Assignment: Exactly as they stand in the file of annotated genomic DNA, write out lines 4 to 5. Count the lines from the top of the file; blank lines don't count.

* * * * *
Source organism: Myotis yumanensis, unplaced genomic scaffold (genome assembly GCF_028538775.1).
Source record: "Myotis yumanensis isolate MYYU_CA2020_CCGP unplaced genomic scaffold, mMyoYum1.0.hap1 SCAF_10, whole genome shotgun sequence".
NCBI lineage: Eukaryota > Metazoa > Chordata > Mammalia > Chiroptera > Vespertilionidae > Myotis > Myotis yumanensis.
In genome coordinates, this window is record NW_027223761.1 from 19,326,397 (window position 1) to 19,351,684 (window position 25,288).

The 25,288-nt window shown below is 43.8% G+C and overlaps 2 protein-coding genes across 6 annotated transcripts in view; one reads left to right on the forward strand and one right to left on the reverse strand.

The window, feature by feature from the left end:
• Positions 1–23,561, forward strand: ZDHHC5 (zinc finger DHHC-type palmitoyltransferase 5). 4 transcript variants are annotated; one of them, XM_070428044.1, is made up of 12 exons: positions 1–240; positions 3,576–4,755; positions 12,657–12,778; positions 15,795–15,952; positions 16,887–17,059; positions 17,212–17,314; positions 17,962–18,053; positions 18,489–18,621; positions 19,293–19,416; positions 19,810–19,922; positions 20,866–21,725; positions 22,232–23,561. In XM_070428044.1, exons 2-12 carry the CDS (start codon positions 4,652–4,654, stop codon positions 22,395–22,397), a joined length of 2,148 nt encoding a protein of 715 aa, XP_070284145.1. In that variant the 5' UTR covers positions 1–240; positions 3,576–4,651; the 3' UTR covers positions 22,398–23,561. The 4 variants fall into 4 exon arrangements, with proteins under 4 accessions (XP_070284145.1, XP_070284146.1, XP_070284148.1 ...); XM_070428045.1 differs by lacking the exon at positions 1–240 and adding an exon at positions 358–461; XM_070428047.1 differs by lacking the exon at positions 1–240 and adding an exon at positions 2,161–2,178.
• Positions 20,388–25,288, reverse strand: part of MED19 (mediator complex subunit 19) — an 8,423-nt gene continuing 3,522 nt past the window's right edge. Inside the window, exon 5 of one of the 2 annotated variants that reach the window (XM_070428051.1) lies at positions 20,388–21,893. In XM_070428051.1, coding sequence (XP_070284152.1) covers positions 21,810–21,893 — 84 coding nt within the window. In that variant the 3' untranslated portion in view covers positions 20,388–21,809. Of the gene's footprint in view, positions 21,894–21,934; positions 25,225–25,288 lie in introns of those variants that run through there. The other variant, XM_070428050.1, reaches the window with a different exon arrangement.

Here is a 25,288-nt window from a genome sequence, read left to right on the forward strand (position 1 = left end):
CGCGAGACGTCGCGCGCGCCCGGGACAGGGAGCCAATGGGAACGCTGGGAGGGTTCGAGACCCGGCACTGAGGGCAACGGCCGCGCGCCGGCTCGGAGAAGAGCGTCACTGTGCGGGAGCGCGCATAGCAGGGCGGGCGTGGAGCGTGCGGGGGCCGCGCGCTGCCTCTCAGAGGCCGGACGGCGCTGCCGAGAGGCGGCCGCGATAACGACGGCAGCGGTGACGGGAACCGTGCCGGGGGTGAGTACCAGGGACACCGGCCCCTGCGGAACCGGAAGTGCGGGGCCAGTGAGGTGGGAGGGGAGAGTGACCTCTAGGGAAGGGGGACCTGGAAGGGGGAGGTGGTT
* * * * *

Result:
In genome coordinates, this window is record NW_027223761.1 from 19,326,397 (window position 1) to 19,351,684 (window position 25,288).

The 25,288-nt window shown below is 43.8% G+C and overlaps 2 protein-coding genes across 6 annotated transcripts in view; one reads left to right on the forward strand and one right to left on the reverse strand.